Just another element that could add to the decision making.

What about the people who just want to use normal Frostbolt at the end game and don’t want to be forced to use modified skills (from Legendaries).

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Sure! It’s all about adding choices.

You didn’t talk about it.

Best way to get around that is to, uh, not trade.


This post, is just beautiful, spot on…

spot on.


I did! A good itemization provides options for multiple play styles.

You could use a legendary that has an effect on Frostbolt…or you could use that spot for a different item that affects your build differently.

It’s about providing multiple choices that are all meaningful.

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Itemization alone doesn’t provide multiple play styles. The content also needs to support multiple play styles.

One of the reasons D2 had multiple builds was the content had a limit. It became a challenge to make builds work through hell that normally wouldn’t. Like bow paladin.

Also there were multiple farming spots and challenges. Smite paladin was for big bosses. Hammers for baal farming.

The power leveling aspect also made many builds possible because you just skip most of the game challenge and then equip amazing gear to make a build work to then fulfill a role.

The reason there’s so few builds in D3 isn’t just the itemization. There’s only one thing to do, and that’s push GRs. I can build a tonne of builds that run subpar gr levels. But… well that’s just that. They are subpar.

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This “100% LINEAR” item power progression from D3 really needs to go.

Let different item from different levels/rarities be meaningful. Let their power overlap, specially mid-late game. The game doesnt have to be about “skill changing legendaries” ALL the time. Like, seriously. You’ve made D3 like this.


I mostly disagree. I think linear progression for power can work just fine if the numbers are kept in check.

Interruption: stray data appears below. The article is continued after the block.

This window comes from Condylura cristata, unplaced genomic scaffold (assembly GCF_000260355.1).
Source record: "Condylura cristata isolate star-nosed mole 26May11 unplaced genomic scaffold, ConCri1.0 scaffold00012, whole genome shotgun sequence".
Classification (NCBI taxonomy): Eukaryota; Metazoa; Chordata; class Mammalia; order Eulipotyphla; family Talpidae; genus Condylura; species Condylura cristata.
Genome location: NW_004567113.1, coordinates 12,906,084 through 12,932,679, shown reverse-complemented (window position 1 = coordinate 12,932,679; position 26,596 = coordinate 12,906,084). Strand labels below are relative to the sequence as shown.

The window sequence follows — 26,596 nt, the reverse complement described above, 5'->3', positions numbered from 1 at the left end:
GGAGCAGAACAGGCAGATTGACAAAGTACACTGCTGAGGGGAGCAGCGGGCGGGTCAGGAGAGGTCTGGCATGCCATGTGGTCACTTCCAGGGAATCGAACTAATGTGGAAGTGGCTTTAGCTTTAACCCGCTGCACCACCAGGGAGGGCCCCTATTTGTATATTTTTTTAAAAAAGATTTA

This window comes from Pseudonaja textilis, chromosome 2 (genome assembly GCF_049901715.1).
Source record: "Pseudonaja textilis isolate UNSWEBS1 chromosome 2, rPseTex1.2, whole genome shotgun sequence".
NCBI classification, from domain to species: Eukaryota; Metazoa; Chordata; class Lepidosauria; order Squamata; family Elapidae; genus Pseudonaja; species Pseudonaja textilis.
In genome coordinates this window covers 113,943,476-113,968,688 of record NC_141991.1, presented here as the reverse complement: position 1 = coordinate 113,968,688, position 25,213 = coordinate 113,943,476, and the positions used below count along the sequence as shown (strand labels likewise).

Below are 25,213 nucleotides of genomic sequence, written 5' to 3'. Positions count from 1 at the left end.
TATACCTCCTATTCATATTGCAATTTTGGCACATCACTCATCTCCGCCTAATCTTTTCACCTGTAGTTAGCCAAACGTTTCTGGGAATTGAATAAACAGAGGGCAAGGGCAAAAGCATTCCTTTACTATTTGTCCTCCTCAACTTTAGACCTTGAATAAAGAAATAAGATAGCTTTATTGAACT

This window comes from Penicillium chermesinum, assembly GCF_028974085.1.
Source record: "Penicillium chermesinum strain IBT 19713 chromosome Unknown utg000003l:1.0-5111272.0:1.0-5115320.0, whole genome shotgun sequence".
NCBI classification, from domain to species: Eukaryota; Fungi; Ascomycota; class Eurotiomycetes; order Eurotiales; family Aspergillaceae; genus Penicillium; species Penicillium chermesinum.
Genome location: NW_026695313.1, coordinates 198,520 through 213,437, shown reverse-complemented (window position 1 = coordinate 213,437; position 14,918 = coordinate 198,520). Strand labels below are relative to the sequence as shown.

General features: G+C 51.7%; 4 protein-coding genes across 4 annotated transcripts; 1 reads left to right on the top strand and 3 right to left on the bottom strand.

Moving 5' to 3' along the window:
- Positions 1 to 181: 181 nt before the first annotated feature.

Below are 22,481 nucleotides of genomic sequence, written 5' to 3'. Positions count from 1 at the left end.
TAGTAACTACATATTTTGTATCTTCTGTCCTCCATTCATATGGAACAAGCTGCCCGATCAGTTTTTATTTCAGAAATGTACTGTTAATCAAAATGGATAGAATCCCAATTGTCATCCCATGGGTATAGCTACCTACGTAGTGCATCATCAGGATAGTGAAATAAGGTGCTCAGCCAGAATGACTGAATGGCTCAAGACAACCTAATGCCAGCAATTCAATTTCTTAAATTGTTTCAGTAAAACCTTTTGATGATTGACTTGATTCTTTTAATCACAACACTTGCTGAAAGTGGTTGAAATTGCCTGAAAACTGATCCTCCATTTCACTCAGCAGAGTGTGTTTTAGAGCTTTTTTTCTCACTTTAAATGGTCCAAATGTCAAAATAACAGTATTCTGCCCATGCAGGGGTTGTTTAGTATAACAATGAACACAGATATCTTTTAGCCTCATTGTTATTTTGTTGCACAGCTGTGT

D3 the game didn’t start until 70. You could only get lvl 70 items, some sets only drop at 70, and the main power of items is the effect itself.

To make a linear progression while still keeping low level items feasible you need to make the lower levels still count for something along the way. You could do that with random rolls on stats.

If D4 had say a magefist with 100 attack, 100 defense, 25% faster cast at level 30, and a magefist with 120 attack, 100 defense and 20% faster cast at level 35.

Well you have to think about what’s more important. Attack or cast rate. You’d consider still using the low level one.

I’m honestly not sure if the devs really care for the 1-40 gameplay. That’s something that D2 did care about at least in the normal game play rather than rush to lvl 77 or whatever to equip Enigma.

An idea could be to have a special item that drop and allow us to trade those items (weapons, armor, etc). This special item could be a rare drop. This would limit the amount of items, increase their value and would make us think two times before we use it.


I think Diablo would do a lot better in general to realize that the game isn’t actually all about items. Diablo 2 was all about items because the rest of the game was actual trash, hence why the only thing anyone ever did was power level, bot, or follow baal bots.

I used to create fake Baal runs games (Baal run-003) just to bait people into actually playing the game for once and by fighting to throne room manually. You’d be lucky if 1 in 50 people would even be willing to do that. These were people’s level 80+ character and they didn’t even want to play it. They just wanted to play that slot machine.

A simple test is to remove all items entirely. If that causes the game to suck, then you’re doing something wrong. You haven’t even reached the basic qualification of being a “game”.

The item system should exist to enhance the game, not replace it. The longer devs and players fail to understand this, the longer we are gonna be stuck with crappy Diablo games.

I like the idea of each player being their own shop for trading. Would work well with the open world concept too.

Each player could have 20 item slots in a shop screen and anyone within a certain distance or town could see your shop in a menu. This would limit trading to a small area and make people actually excited to see new people in the world. (which should remain a low rate occurrence.)

This would also make the prices people charge for items quite varied since sellers are not competing against the world and real bartering would take place.


I think having multiple goals to accomplish with your items (resists, armour/evasion) is one of the key things people are talking about when they talk about complexity.

“A good roll” means every facet of an item is working toward one of those build defining goals.

Some goals, like how breakpoints or resist breakpoints are common and global to every build. Other goals like damage can be solved in many different ways which is what sets your build apart.

.I think this is really the essence of the game, and I completely agree that the items are absolutely core in that design. They must get it right.

I think they believe that simplifying those goals to simple attack/defense stats will destroy any and all build customization and will kill that aspect of the game.